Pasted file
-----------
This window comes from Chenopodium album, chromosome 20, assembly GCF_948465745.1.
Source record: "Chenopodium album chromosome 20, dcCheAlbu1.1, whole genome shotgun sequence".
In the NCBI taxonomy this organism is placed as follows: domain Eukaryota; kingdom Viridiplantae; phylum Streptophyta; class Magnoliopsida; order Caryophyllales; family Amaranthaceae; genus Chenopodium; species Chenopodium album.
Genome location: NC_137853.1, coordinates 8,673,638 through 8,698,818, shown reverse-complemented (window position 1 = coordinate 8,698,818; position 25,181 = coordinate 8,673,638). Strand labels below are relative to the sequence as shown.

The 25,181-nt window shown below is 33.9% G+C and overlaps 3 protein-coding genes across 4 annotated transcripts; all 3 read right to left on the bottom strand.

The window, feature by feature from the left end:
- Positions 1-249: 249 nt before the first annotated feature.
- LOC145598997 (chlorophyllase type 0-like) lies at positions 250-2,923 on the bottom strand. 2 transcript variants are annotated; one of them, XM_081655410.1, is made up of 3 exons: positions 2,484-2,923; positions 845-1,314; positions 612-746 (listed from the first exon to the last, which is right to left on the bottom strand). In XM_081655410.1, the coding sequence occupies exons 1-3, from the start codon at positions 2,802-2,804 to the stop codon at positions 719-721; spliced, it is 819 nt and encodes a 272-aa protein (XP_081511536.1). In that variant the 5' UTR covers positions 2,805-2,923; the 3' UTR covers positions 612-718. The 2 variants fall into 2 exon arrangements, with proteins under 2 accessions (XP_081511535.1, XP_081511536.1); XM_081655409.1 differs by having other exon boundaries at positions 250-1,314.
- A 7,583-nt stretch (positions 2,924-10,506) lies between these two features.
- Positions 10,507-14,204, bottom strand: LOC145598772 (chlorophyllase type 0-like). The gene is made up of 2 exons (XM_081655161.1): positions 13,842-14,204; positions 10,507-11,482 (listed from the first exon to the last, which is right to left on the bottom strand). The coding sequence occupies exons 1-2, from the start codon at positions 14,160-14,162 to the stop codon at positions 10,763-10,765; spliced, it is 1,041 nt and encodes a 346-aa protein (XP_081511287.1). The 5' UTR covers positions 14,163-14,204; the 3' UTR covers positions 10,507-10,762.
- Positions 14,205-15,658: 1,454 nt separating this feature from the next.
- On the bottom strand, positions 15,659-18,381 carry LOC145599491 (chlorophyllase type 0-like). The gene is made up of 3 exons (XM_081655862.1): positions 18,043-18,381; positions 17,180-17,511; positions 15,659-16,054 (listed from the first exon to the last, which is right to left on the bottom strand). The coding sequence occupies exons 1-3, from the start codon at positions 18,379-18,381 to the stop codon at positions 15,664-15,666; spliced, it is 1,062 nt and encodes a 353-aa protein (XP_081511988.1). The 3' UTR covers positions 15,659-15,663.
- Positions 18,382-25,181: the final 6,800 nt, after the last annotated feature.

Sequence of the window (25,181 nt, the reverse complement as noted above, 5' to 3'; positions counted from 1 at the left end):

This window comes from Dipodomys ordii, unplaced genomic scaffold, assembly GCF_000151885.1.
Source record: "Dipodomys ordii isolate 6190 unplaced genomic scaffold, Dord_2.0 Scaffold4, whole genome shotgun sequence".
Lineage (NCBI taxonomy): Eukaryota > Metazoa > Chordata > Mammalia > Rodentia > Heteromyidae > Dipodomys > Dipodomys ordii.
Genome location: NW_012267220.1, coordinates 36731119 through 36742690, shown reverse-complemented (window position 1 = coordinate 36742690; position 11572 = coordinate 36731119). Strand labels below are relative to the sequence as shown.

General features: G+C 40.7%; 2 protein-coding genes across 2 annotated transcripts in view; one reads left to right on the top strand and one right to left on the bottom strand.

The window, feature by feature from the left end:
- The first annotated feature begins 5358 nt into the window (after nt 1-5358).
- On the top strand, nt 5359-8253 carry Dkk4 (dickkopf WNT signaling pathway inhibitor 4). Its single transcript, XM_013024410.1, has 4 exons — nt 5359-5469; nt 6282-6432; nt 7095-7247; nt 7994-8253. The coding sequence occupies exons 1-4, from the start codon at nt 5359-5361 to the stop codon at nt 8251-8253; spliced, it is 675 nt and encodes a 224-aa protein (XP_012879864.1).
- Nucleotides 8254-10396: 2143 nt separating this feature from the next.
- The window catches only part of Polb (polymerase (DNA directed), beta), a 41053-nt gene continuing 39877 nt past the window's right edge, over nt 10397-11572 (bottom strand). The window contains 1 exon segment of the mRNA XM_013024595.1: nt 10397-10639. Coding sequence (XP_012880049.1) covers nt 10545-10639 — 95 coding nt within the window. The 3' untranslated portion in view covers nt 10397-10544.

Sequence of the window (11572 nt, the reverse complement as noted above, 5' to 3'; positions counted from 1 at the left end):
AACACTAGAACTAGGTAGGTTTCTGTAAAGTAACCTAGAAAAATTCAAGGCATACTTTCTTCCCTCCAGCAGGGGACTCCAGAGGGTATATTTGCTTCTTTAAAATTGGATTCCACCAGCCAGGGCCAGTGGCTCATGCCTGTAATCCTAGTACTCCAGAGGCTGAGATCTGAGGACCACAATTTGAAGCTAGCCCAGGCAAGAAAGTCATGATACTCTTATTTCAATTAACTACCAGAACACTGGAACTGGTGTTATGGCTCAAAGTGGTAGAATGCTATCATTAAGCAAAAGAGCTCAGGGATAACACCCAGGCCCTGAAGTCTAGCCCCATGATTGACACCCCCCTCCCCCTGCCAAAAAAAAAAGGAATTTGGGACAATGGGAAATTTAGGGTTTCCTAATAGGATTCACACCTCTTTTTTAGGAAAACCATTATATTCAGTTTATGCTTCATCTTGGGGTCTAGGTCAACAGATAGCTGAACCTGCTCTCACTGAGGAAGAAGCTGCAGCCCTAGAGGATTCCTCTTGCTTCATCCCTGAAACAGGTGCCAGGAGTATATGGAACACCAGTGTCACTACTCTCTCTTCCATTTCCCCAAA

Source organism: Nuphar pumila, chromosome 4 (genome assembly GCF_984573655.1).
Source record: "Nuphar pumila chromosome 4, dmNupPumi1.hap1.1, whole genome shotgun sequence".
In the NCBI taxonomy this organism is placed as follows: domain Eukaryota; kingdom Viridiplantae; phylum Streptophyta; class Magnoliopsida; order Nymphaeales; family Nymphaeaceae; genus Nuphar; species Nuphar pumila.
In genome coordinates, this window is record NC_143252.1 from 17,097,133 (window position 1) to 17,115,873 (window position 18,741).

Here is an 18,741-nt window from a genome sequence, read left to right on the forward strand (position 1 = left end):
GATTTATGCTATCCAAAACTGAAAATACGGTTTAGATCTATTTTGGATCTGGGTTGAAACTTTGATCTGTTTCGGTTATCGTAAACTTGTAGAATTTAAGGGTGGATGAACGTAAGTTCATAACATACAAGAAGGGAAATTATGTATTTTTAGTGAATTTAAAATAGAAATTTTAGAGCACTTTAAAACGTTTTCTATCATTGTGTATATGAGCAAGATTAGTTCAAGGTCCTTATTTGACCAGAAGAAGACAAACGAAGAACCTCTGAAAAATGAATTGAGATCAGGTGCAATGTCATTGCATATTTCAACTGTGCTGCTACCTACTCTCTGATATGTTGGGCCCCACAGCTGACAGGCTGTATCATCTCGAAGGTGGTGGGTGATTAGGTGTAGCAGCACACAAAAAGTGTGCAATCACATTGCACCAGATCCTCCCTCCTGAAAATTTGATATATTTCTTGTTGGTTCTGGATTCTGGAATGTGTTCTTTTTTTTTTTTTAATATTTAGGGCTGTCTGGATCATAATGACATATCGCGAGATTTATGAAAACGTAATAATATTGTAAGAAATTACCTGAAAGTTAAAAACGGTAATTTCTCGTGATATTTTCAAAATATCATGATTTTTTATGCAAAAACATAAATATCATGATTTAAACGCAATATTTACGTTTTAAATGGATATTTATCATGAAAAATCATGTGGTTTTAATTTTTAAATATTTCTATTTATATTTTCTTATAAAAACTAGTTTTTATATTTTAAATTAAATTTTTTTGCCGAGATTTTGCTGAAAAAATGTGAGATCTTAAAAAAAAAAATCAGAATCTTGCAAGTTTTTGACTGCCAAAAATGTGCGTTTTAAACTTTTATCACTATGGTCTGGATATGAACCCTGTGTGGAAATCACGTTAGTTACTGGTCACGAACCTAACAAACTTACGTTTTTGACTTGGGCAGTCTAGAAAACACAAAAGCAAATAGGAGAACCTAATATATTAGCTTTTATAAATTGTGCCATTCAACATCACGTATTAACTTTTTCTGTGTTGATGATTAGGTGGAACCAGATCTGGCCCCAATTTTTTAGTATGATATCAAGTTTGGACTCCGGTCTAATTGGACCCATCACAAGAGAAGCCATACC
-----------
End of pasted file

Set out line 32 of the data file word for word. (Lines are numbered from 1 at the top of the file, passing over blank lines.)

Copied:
GATTTATGCTATCCAAAACTGAAAATACGGTTTAGATCTATTTTGGATCTGGGTTGAAACTTTGATCTGTTTCGGTTATCGTAAACTTGTAGAATTTAAGGGTGGATGAACGTAAGTTCATAACATACAAGAAGGGAAATTATGTATTTTTAGTGAATTTAAAATAGAAATTTTAGAGCACTTTAAAACGTTTTCTATCATTGTGTATATGAGCAAGATTAGTTCAAGGTCCTTATTTGACCAGAAGAAGACAAACGAAGAACCTCTGAAAAATGAATTGAGATCAGGTGCAATGTCATTGCATATTTCAACTGTGCTGCTACCTACTCTCTGATATGTTGGGCCCCACAGCTGACAGGCTGTATCATCTCGAAGGTGGTGGGTGATTAGGTGTAGCAGCACACAAAAAGTGTGCAATCACATTGCACCAGATCCTCCCTCCTGAAAATTTGATATATTTCTTGTTGGTTCTGGATTCTGGAATGTGTTCTTTTTTTTTTTTTAATATTTAGGGCTGTCTGGATCATAATGACATATCGCGAGATTTATGAAAACGTAATAATATTGTAAGAAATTACCTGAAAGTTAAAAACGGTAATTTCTCGTGATATTTTCAAAATATCATGATTTTTTATGCAAAAACATAAATATCATGATTTAAACGCAATATTTACGTTTTAAATGGATATTTATCATGAAAAATCATGTGGTTTTAATTTTTAAATATTTCTATTTATATTTTCTTATAAAAACTAGTTTTTATATTTTAAATTAAATTTTTTTGCCGAGATTTTGCTGAAAAAATGTGAGATCTTAAAAAAAAAAATCAGAATCTTGCAAGTTTTTGACTGCCAAAAATGTGCGTTTTAAACTTTTATCACTATGGTCTGGATATGAACCCTGTGTGGAAATCACGTTAGTTACTGGTCACGAACCTAACAAACTTACGTTTTTGACTTGGGCAGTCTAGAAAACACAAAAGCAAATAGGAGAACCTAATATATTAGCTTTTATAAATTGTGCCATTCAACATCACGTATTAACTTTTTCTGTGTTGATGATTAGGTGGAACCAGATCTGGCCCCAATTTTTTAGTATGATATCAAGTTTGGACTCCGGTCTAATTGGACCCATCACAAGAGAAGCCATACC